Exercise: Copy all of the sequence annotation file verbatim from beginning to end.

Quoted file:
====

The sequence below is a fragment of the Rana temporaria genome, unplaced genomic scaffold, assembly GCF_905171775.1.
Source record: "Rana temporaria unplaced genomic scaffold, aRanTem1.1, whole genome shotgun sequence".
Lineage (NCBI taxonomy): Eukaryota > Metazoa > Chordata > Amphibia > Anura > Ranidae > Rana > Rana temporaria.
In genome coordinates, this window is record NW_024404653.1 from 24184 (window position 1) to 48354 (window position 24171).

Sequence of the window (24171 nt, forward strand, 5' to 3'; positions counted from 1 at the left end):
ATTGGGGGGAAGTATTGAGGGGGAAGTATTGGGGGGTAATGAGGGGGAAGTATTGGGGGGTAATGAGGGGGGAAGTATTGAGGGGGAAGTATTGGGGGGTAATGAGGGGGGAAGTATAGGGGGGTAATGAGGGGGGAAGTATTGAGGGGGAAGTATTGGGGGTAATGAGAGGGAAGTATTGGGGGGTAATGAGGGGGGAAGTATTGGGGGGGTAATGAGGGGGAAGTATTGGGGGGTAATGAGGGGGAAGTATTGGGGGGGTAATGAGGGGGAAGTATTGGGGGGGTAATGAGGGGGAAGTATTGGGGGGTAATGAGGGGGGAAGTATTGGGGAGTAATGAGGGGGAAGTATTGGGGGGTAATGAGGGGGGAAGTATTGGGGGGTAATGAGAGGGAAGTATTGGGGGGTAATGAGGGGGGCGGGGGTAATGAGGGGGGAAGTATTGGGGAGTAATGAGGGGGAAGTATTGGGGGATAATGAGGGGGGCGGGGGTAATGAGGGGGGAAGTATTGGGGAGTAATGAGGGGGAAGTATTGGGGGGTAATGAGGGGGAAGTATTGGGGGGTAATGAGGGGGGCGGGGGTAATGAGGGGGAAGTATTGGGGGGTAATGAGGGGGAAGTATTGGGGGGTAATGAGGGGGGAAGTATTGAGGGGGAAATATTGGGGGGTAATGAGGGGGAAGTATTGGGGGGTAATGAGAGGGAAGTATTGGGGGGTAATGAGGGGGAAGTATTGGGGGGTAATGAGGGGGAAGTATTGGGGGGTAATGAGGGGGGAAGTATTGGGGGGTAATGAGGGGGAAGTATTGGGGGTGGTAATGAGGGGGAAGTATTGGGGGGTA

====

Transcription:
The sequence below is a fragment of the Rana temporaria genome, unplaced genomic scaffold, assembly GCF_905171775.1.
Source record: "Rana temporaria unplaced genomic scaffold, aRanTem1.1, whole genome shotgun sequence".
Lineage (NCBI taxonomy): Eukaryota > Metazoa > Chordata > Amphibia > Anura > Ranidae > Rana > Rana temporaria.
In genome coordinates, this window is record NW_024404653.1 from 24184 (window position 1) to 48354 (window position 24171).

Sequence of the window (24171 nt, forward strand, 5' to 3'; positions counted from 1 at the left end):
ATTGGGGGGAAGTATTGAGGGGGAAGTATTGGGGGGTAATGAGGGGGAAGTATTGGGGGGTAATGAGGGGGGAAGTATTGAGGGGGAAGTATTGGGGGGTAATGAGGGGGGAAGTATAGGGGGGTAATGAGGGGGGAAGTATTGAGGGGGAAGTATTGGGGGTAATGAGAGGGAAGTATTGGGGGGTAATGAGGGGGGAAGTATTGGGGGGGTAATGAGGGGGAAGTATTGGGGGGTAATGAGGGGGAAGTATTGGGGGGGTAATGAGGGGGAAGTATTGGGGGGGTAATGAGGGGGAAGTATTGGGGGGTAATGAGGGGGGAAGTATTGGGGAGTAATGAGGGGGAAGTATTGGGGGGTAATGAGGGGGGAAGTATTGGGGGGTAATGAGAGGGAAGTATTGGGGGGTAATGAGGGGGGCGGGGGTAATGAGGGGGGAAGTATTGGGGAGTAATGAGGGGGAAGTATTGGGGGATAATGAGGGGGGCGGGGGTAATGAGGGGGGAAGTATTGGGGAGTAATGAGGGGGAAGTATTGGGGGGTAATGAGGGGGAAGTATTGGGGGGTAATGAGGGGGGCGGGGGTAATGAGGGGGAAGTATTGGGGGGTAATGAGGGGGAAGTATTGGGGGGTAATGAGGGGGGAAGTATTGAGGGGGAAATATTGGGGGGTAATGAGGGGGAAGTATTGGGGGGTAATGAGAGGGAAGTATTGGGGGGTAATGAGGGGGAAGTATTGGGGGGTAATGAGGGGGAAGTATTGGGGGGTAATGAGGGGGGAAGTATTGGGGGGTAATGAGGGGGAAGTATTGGGGGTGGTAATGAGGGGGAAGTATTGGGGGGTA